The Iron Bridge
In October 1780 Abraham Darby III paid William Williams 10 guineas for this charming view of the Iron Bridge. In a boat there are two ladies in their fine hats and an equally elegant gentleman who appears to be pointed out some detail of the Iron Bridge to them, while a boatman controls the vessel. In the distance can be seen a number of trows and industriousness of others in the painting emphasises the leisurely life of which the gentry in the boat appear to lead. This painting was thought lost for over 150 years until it was finally traced to Sir Alexander Gibb & Partners of Reading in 1974. In 1992 the Museum acquired it with the generous assistance of the V & A Purchase Grant Fund.
The Iron Bridge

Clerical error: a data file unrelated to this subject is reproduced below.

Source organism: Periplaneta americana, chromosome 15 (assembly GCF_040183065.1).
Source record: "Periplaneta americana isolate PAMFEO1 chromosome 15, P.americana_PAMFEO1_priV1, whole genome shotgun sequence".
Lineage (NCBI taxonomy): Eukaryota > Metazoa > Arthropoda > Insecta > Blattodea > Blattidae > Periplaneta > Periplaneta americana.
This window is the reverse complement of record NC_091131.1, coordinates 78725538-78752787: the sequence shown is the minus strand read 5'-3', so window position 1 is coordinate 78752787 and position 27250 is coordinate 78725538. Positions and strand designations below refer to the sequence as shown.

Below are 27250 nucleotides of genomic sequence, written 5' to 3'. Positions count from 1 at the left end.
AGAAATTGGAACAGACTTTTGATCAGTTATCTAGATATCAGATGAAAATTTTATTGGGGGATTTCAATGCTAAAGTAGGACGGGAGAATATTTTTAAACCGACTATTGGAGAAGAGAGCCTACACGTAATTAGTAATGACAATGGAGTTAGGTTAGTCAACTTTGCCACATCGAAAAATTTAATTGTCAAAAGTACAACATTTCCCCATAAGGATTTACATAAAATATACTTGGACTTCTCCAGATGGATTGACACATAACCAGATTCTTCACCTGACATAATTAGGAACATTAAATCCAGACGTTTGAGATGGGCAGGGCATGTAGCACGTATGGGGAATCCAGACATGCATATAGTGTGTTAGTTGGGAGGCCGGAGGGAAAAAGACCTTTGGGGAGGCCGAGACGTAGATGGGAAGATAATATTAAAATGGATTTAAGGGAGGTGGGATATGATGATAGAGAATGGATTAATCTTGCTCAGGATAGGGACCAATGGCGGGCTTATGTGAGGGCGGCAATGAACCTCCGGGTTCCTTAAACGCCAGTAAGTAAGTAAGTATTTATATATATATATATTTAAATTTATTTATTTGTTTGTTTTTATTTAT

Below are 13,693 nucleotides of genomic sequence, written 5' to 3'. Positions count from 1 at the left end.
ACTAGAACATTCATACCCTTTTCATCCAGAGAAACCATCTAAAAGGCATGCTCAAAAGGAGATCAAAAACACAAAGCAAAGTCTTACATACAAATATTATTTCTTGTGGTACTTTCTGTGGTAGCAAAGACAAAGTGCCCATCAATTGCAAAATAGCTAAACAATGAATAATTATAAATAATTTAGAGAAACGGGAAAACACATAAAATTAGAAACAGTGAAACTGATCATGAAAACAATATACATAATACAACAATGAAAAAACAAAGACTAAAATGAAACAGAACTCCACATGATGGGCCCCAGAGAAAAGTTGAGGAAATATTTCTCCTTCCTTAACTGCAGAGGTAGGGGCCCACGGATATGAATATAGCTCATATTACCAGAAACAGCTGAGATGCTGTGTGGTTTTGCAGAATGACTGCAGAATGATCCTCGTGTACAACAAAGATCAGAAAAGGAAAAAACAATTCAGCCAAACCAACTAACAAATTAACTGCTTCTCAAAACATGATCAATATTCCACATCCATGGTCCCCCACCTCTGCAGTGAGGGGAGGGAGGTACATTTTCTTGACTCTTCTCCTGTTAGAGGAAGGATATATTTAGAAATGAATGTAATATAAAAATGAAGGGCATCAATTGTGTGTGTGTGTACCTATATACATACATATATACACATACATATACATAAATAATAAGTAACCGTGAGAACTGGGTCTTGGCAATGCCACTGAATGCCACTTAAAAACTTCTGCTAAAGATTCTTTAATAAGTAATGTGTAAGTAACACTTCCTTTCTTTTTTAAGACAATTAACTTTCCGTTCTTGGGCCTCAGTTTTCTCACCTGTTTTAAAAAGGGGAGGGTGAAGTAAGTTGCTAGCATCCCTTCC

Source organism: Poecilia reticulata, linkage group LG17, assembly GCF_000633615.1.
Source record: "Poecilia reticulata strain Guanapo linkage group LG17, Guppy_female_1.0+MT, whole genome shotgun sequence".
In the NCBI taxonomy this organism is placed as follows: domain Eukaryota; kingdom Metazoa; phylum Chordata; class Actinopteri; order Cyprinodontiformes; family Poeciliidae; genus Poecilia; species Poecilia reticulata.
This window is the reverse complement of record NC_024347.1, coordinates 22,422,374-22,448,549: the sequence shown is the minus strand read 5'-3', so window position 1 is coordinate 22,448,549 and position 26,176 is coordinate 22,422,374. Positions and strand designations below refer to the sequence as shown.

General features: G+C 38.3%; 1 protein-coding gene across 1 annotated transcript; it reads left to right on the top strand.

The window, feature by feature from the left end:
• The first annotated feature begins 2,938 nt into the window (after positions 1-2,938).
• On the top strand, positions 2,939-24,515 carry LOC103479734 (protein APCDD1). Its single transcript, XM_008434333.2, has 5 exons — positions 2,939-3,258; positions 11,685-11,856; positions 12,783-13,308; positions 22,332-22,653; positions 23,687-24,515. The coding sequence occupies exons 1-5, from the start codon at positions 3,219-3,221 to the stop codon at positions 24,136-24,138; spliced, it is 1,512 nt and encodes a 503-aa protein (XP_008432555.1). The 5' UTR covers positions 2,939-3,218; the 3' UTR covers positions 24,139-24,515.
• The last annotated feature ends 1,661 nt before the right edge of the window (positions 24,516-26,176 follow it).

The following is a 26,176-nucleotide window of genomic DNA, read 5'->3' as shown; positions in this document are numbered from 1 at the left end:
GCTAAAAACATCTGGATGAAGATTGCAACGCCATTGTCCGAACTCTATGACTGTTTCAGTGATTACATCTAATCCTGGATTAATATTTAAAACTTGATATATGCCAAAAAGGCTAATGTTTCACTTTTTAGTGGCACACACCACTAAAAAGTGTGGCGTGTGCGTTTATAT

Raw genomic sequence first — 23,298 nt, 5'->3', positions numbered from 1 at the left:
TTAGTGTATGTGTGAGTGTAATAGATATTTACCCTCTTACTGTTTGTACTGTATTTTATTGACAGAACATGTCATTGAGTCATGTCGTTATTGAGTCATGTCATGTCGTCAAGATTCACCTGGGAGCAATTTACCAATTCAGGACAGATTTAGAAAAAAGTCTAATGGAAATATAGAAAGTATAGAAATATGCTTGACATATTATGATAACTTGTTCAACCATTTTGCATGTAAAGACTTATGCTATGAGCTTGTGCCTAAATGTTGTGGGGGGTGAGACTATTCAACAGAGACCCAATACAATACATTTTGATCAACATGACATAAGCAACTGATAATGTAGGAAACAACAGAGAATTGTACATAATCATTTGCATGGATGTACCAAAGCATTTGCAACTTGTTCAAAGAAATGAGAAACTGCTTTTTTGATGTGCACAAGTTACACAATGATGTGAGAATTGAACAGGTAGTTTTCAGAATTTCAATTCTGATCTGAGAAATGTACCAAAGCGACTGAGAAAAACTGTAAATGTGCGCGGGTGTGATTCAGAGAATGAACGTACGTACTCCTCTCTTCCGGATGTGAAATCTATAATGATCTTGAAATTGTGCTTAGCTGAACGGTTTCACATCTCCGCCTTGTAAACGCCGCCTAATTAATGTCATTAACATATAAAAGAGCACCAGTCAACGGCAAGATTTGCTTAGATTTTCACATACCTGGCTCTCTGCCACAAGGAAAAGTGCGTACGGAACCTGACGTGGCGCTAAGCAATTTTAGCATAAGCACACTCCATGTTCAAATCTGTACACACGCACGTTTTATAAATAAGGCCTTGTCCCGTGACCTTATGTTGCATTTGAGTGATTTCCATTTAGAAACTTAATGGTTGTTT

Completed in 1779, this world-famous landmark was built not only to allow raw materials and people to get from one side of the river to the other, but also to demonstrate to the world at large that cast iron could be used as a structural material. Closed to road traffic in 1934, it has since been fully restored and stands proudly at the heart of the Ironbridge Gorge World Heritage Site. The former tollhouse on the south side houses a Tourist Information Centre, as well as displays giving the full history of the bridge that has been rightfully described as the "Symbol of the Industrial Revolution".
No modern day visitor can fail to be fascinated by this tiny cottage with only two rooms which dates from the 1840s, and was rescued from a nearby mining district and re-erected on the Museum site. Constructed crudely using local stone and tree trunks for roof timbers, at one time it was occupied by a collier, his wife and seven children. It is called a Squatter Cottage not because it was built illegally, or erected within 24 hours, but because it was on the property of the local lord of the manor, to whom the occupants paid an annual "fine" or rent.